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Antibody Shows Promise for Preventing Organ Rejection After Transplantation

Duke Health – DURHAM, N.C. – A man-made antibody successfully prevented organ rejection when tested in primates that had undergone a kidney transplant, Duke Health researchers report.

The finding clears the way for the new monoclonal antibody to move forward in human clinical trials. Results of the study appear online Aug. 30 in the journal Science Translational Medicine.

“Current medications to prevent organ rejection are good overall, but they have a lot of side effects,” said lead author Imran J. Anwar, M.D., a surgical research fellow in Duke’s Department of Surgery. “These therapies suppress the immune system, putting patients at risk of infections and organ damage, and many cause non-immune complications such as diabetes and high blood pressure.

“The push over the last decades has been to develop new, less toxic drugs,” Anwar said. “We are hopeful this antibody moves us closer to that goal.”

Anwar and colleagues, including co-senior author Allan Kirk, M.D., Ph.D., chair of the Department of Surgery, focused on a monoclonal antibody identified as AT-1501. It was engineered to minimize the risk of blood clots, which had become problematic for an earlier version of this therapy.

In studies using primates that had undergone kidney transplantation, AT-1501 prevented rejection without the need for additional immunosuppressive drugs or promoting blood clots, confirming its immunosuppressive potential.

In animals that had undergone islet transplantation, AT-1501 alone did not lead to uniform rejection control, but it was effective in combination with existing immunosuppressive agents. The combination therapies in islet transplantation led to uniform islet graft survival without weight loss or infections that can typically arise. The islet transplants were performed by Norma Kenyon, Ph.D., co-senior author and professor at the University of Miami.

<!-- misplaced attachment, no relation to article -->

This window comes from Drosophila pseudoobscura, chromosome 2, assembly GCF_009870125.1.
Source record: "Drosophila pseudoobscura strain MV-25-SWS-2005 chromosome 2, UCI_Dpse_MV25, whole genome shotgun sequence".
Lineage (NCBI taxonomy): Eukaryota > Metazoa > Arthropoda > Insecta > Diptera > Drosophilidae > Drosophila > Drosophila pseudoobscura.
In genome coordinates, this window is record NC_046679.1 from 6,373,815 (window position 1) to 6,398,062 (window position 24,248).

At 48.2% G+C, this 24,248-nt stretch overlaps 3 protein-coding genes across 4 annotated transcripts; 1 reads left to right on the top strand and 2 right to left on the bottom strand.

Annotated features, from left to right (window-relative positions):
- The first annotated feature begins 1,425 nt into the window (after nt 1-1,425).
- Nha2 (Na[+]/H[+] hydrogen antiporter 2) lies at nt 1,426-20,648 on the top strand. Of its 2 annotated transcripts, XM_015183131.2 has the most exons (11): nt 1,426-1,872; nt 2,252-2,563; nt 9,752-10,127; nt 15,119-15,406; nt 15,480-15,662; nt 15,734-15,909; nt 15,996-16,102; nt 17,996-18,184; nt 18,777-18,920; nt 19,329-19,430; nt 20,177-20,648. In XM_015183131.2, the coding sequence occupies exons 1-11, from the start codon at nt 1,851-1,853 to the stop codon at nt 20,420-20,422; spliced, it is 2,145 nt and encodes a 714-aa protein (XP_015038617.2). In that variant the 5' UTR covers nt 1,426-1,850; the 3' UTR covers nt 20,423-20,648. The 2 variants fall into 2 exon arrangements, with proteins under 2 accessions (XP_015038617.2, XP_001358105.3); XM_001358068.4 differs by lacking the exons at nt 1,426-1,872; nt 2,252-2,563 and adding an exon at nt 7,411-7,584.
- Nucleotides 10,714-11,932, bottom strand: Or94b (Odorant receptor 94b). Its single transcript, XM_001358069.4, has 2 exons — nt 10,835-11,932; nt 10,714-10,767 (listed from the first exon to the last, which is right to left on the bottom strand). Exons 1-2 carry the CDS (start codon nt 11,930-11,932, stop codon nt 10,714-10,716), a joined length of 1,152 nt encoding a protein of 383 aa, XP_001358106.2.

“These data support AT-1501 as a safe and effective agent to promote both islet and kidney transplant survival and function and allow us to advance into clinical trials right away,” Kirk said. “This less toxic approach has been pursued for over 20 years, and I think we are finally at a turning point. This could be a great advance for people in need of organ transplants.”

In addition to Kirk and Anwar, study authors include Dora M. Berman, Isabel DeLaura, Qimeng Gao, Melissa A. Willman, Allison Miller, Alan Gill, Cindy Gill, Steve Perrin, Camillo Ricordi, Philip Ruiz, Mingqing Song, Joseph M Ladowski, and Norma S. Kenyon.

The study received funding support from the National Institutes of Health (U19-AI051731), the Diabetes Research Institute Foundation, and Anelixis Therapeutics, now Eledon Pharmaceuticals, which is developing AT-1501 for kidney and islet cell transplant.

To read the original article click here.

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